While a lessee may consider its own interests in operating, developing, and protecting a leasehold, Terra's assertion that a prudent operator is only required to drill when it would be profitable to do so goes too far. Relying on Doss Oil Royalty Co. v. Texas Co., 192 Okla. 359, 137 P.2d 934 (1943), we held in Olson v. Schwartz, supra, that a lessor may be entitled to relief upon a theory of breach of the implied covenant of reasonable development 1 where a long period of time passes without drilling on substantial unexplored portions of a leasehold held by production on part of the leasehold without proving that a well on the undeveloped portion would be profitable. See also Sauder v. Mid-Continent Petroleum Corp., 292 U.S. 272, 54 S.Ct. 671, 78 L.Ed. 1255 (1934); Sinclair Oil & Gas Co. v. Masterson, 271 F.2d 310 (5th Cir.1959); Texas Consolidated Oils v. Vann, 208 Okla. 673, 258 P.2d 679 (1953); 5 H. Williams and C. Meyers, Oil and Gas Law Secs. 806.3, 841-847 (1985).

In Olson v. Schwartz, supra, 345 N.W.2d at 39, we stated that:

"... the question of whether or not there has been reasonable development of a leasehold is determined by reference to the 'prudent operator' standard. It is impossible to state a formula by which a court can determine whether a particular lessee has developed a particular lease in conformity with the prudent operator standard. Each case must be decided on the facts peculiar to it and the burden of proving a breach of the implied covenant is on the party asserting it."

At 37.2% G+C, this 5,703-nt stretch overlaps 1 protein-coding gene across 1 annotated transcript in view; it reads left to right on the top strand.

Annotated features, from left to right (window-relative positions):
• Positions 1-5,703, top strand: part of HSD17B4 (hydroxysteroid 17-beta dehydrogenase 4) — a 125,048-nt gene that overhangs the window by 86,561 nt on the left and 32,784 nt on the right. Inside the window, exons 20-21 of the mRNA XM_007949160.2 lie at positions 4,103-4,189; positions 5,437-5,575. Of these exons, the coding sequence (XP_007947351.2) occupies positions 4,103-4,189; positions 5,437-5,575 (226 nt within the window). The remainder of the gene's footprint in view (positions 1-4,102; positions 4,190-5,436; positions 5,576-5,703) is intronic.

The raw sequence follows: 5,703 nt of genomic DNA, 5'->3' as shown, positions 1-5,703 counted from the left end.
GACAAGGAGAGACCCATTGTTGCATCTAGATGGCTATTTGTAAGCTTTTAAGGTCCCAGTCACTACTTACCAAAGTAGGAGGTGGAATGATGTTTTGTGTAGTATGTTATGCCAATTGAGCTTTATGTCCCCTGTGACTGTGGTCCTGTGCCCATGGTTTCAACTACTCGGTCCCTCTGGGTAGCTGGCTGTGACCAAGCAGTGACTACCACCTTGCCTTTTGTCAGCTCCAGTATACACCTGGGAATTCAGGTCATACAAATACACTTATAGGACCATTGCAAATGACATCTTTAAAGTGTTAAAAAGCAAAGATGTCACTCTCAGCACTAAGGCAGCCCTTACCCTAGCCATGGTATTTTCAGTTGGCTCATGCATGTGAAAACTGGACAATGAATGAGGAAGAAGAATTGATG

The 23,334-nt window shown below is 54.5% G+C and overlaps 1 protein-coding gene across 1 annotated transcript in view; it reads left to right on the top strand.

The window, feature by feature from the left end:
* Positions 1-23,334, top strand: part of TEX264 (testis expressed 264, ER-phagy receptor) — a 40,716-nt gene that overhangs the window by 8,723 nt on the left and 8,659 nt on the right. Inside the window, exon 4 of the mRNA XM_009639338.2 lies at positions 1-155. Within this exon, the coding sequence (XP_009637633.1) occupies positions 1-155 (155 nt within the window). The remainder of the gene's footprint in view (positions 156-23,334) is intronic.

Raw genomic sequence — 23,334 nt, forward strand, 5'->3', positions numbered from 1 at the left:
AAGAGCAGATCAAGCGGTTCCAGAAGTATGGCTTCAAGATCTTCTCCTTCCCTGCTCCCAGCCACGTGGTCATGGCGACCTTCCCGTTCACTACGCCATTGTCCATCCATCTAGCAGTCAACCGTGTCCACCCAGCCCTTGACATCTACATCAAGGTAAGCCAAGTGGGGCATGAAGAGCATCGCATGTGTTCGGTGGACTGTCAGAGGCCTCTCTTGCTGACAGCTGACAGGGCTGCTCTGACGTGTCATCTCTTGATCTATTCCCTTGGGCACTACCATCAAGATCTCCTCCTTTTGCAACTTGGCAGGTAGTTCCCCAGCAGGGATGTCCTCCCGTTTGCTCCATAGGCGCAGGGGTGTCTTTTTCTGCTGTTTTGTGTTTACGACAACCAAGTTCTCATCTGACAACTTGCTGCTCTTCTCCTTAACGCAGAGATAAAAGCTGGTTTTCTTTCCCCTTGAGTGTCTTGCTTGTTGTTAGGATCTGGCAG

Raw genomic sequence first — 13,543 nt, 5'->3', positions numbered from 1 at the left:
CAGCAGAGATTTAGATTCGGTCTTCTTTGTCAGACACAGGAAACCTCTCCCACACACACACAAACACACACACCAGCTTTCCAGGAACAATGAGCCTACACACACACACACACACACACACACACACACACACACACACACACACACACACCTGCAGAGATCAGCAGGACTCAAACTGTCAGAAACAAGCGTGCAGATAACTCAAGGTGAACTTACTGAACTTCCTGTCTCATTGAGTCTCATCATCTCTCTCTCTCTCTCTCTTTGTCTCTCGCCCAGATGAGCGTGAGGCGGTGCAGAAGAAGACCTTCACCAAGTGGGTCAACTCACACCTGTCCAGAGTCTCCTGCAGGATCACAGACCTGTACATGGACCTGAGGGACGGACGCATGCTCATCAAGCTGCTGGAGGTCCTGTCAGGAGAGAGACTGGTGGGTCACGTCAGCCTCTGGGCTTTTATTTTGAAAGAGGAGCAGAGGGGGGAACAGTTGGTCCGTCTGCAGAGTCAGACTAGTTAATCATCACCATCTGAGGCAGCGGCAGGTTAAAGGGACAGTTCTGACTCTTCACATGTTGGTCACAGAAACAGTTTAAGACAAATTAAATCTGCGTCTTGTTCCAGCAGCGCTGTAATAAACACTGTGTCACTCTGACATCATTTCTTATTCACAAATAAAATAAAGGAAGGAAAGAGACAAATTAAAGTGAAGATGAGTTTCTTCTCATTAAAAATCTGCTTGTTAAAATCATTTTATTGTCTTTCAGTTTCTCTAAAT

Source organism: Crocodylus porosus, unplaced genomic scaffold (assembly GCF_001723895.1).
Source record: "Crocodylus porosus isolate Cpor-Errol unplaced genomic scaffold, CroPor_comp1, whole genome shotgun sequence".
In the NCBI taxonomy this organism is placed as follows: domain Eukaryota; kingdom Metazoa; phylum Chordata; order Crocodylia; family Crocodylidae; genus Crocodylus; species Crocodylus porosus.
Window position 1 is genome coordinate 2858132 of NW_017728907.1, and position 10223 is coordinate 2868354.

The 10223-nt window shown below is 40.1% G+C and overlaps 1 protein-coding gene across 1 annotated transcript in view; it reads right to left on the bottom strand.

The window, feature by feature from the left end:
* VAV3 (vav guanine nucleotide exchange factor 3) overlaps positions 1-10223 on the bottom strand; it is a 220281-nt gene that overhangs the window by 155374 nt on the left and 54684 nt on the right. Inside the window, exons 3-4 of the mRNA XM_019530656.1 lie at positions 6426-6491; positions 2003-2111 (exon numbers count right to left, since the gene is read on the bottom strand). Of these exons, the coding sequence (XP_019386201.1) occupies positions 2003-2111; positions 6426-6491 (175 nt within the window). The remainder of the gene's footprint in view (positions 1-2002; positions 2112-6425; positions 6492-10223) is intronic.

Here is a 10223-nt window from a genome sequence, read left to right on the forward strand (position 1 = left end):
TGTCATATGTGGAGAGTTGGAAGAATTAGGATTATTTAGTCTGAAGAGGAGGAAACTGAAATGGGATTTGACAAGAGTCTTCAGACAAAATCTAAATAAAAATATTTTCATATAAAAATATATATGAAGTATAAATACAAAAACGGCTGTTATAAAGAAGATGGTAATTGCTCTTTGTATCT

We also set forth, at 345 N.W.2d 39-40, a nonexclusive list of factors to be considered in applying the prudent-operator standard:

"(1) the quantity of oil and gas capable of being produced as indicated by prior exploration and development; (2) the local market and demand therefor; (3) the extent and results of the operations, if any, on adjacent lands; (4) the character of the natural reservoir--whether such as to permit the drainage of a large area by each well; (5) the usages of the business; (6) the cost of drilling, equipment, and operation of wells; (7) the cost of transportation, storage, and the prevailing price ... (8) general market conditions as influenced by supply and demand or by regulation of production through governmental agencies ... (9) evidence of the willingness of another operator to drill on the tract in question; (10) the attitude of the lessee toward further development; and (11) the elapsed time since drilling operations were last conducted." [Citations omitted.]

A lessor alleging breach of implied covenants is not entitled to forfeiture of a lease until he has notified the lessee of the breach, demanded that the terms of the implied covenant be complied with within a reasonable time, and given the lessee a reasonable time for such compliance. Olson v. Schwartz, supra. In this case, the lessors first demanded compliance with the implied covenants on June 7, 1982, although they had previously requested release of the lease and had previously asserted that the lease was forfeited. The lessors brought suit for cancellation in January 1983.

The lessees have asserted that our review is governed by Rule 52(a), N.D.R.Civ.P. The lessors have asserted: (1) that the trial court's decision is based on an erroneous conception of the law of implied covenants; (2) that the question of what a prudent operator should do is one of law; and (3) that if the...